Roč. 588, April (2016), A77/1-A77/12 ISSN 0004-6361 Institutional support: RVO:67985815 Keywords : elliptical and lenticular galaxies * peculiar * photometry Subject RIV: BN - Astronomy, Celestial Mechanics, Astrophysics Impact factor: 4.378, year: 2014

  12. The different star formation histories of blue and red spiral and elliptical galaxies

    Science.gov (United States)

    Tojeiro, Rita; Masters, Karen L.; Richards, Joshua; Percival, Will J.; Bamford, Steven P.; Maraston, Claudia; Nichol, Robert C.; Skibba, Ramin; Thomas, Daniel

    2013-06-01

    We study the spectral properties of intermediate mass galaxies (M* ˜ 1010.7 M⊙) as a function of colour and morphology. We use Galaxy Zoo to define three morphological classes of galaxies, namely early types (ellipticals), late-type (disc-dominated) face-on spirals and early-type (bulge-dominated) face-on spirals. We classify these galaxies as blue or red according to their Sloan Digital Sky Survey (SDSS) g - r colour and use the spectral fitting code Versatile Spectral Analyses to calculate time-resolved star formation histories, metallicity and total starlight dust extinction from their SDSS fibre spectra. We find that red late-type spirals show less star formation in the last 500 Myr than blue late-type spirals by up to a factor of 3, but share similar star formation histories at earlier times. This decline in recent star formation explains their redder colour: their chemical and dust content are the same. We postulate that red late-type spirals are recent descendants of blue late-type spirals, with their star formation curtailed in the last 500 Myr. The red late-type spirals are however still forming stars ≃17 times faster than red ellipticals over the same period. Red early-type spirals lie between red late-type spirals and red ellipticals in terms of recent-to-intermediate star formation and dust content. Therefore, it is plausible that these galaxies represent an evolutionary link between these two populations. They are more likely to evolve directly into red ellipticals than red late-type spirals, which show star formation histories and dust content closer to blue late-type spirals. Blue ellipticals show similar star formation histories as blue spirals (regardless of type), except that they have formed less stars in the last 100 Myr. However, blue ellipticals have different dust content, which peaks at lower extinction values than all spiral galaxies. Therefore, many blue ellipticals are unlikely to be descendants of blue spirals, suggesting there may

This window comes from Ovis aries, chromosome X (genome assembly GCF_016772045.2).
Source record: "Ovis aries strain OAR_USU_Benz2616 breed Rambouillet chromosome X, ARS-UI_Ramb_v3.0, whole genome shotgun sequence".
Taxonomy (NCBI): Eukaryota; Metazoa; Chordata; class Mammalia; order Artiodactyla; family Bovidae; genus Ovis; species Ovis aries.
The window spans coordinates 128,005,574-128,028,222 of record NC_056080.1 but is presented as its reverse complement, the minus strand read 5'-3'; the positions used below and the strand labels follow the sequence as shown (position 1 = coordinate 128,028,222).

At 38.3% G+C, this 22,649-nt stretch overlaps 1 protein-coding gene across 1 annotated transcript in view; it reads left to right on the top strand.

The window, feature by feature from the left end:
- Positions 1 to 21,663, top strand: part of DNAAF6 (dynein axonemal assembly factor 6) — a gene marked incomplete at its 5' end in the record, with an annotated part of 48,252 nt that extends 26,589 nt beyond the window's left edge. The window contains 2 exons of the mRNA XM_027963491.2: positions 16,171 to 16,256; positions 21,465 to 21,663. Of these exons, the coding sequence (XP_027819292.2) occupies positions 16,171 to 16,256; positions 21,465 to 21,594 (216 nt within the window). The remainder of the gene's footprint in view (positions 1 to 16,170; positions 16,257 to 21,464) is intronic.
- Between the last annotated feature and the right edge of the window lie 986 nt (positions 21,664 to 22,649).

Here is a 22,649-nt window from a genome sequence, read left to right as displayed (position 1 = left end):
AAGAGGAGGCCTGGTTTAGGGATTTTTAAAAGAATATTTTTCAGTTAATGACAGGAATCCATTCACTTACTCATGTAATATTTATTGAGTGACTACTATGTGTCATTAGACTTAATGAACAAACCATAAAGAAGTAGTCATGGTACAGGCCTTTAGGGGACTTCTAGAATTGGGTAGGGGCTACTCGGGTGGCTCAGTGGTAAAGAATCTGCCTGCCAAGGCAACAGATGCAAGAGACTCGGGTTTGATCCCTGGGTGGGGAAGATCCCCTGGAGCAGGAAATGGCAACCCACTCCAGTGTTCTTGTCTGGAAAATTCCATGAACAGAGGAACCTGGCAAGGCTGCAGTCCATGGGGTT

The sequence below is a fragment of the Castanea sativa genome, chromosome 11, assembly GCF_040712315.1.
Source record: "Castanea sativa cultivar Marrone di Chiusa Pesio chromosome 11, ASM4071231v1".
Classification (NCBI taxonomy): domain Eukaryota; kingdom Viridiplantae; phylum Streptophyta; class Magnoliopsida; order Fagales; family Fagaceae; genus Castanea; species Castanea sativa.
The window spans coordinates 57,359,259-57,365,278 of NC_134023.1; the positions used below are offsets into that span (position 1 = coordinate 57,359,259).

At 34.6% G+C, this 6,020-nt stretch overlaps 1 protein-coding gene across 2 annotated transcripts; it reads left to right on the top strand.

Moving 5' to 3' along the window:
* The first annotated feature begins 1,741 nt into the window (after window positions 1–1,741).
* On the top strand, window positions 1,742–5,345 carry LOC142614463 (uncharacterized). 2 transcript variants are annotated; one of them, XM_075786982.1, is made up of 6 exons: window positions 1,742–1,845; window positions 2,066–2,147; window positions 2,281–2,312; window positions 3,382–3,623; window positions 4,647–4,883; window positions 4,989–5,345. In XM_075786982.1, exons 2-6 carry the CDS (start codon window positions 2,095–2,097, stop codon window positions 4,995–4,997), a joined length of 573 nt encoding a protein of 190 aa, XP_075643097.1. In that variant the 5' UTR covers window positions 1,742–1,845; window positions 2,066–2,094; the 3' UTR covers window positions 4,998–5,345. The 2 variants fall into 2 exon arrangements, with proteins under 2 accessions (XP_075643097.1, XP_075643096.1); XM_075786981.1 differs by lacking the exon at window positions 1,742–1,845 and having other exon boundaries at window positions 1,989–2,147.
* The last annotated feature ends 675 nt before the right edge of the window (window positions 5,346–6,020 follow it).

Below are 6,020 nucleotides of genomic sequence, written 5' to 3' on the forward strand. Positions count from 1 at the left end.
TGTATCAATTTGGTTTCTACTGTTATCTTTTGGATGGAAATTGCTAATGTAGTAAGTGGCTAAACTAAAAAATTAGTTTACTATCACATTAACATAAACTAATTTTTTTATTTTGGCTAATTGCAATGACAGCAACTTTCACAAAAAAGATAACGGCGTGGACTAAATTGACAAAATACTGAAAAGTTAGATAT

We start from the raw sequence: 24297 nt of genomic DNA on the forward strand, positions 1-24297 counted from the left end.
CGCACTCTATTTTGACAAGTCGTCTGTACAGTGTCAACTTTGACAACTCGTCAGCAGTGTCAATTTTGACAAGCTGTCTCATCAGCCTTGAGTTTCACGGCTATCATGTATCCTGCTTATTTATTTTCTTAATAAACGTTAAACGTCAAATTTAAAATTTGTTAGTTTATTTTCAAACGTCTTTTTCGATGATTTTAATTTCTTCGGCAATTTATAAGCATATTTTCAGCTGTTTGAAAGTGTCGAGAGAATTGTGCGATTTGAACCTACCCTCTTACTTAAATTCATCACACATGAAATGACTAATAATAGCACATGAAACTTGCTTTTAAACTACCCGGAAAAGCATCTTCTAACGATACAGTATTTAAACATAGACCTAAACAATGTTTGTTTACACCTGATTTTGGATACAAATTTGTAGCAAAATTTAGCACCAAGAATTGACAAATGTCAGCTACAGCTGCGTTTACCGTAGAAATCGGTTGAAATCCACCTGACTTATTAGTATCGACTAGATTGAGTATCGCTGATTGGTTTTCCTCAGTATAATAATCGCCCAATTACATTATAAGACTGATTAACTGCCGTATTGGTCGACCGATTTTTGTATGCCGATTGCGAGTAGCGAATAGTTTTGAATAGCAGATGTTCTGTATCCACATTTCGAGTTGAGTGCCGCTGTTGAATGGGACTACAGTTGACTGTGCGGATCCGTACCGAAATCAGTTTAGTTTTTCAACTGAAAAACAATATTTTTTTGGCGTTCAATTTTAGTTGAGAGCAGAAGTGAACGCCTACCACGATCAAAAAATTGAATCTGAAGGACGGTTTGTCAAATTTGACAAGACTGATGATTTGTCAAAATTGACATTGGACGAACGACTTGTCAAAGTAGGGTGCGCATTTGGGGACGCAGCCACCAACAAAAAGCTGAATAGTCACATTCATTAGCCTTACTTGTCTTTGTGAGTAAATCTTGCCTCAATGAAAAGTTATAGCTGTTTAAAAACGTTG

13. A STAR FORMATION LAW FOR DWARF IRREGULAR GALAXIES

    Energy Technology Data Exchange (ETDEWEB)

    Elmegreen, Bruce G. [IBM Research Division, T.J. Watson Research Center, 1101 Kitchawan Road, Yorktown Heights, NY 10598 (United States); Hunter, Deidre A., E-mail: bge@us.ibm.com, E-mail: dah@lowell.edu [Lowell Observatory, 1400 West Mars Hill Road, Flagstaff, Arizona 86001 (United States)

    2015-06-01

    The radial profiles of gas, stars, and far-ultraviolet radiation in 20 dwarf Irregular galaxies are converted to stability parameters and scale heights for a test of the importance of two-dimensional (2D) instabilities in promoting star formation. A detailed model of this instability involving gaseous and stellar fluids with self-consistent thicknesses and energy dissipation on a perturbation crossing time gives the unstable growth rates. We find that all locations are effectively stable to 2D perturbations, mostly because the disks are thick. We then consider the average volume densities in the midplanes, evaluated from the observed H i surface densities and calculated scale heights. The radial profiles of the star-formation rates are equal to about 1% of the H i surface densities divided by the free fall times at the average midplane densities. This 1% resembles the efficiency per unit free fall time commonly found in other cases. There is a further variation of this efficiency with radius in all of our galaxies, following the exponential disk with a scale length equal to about twice the stellar mass scale length. This additional variation is modeled by the molecular fraction in a diffuse medium using radiative transfer solutions for galaxies with the observed dimensions and properties of our sample. We conclude that star formation is activated by a combination of three-dimensional gaseous gravitational processes and molecule formation. Implications for outer disk structure and formation are discussed.

  14. Modified Newtonian Dynamics and the ``Dearth of Dark Matter in Ordinary Elliptical Galaxies''

    Science.gov (United States)

    Milgrom, Mordehai; Sanders, Robert H.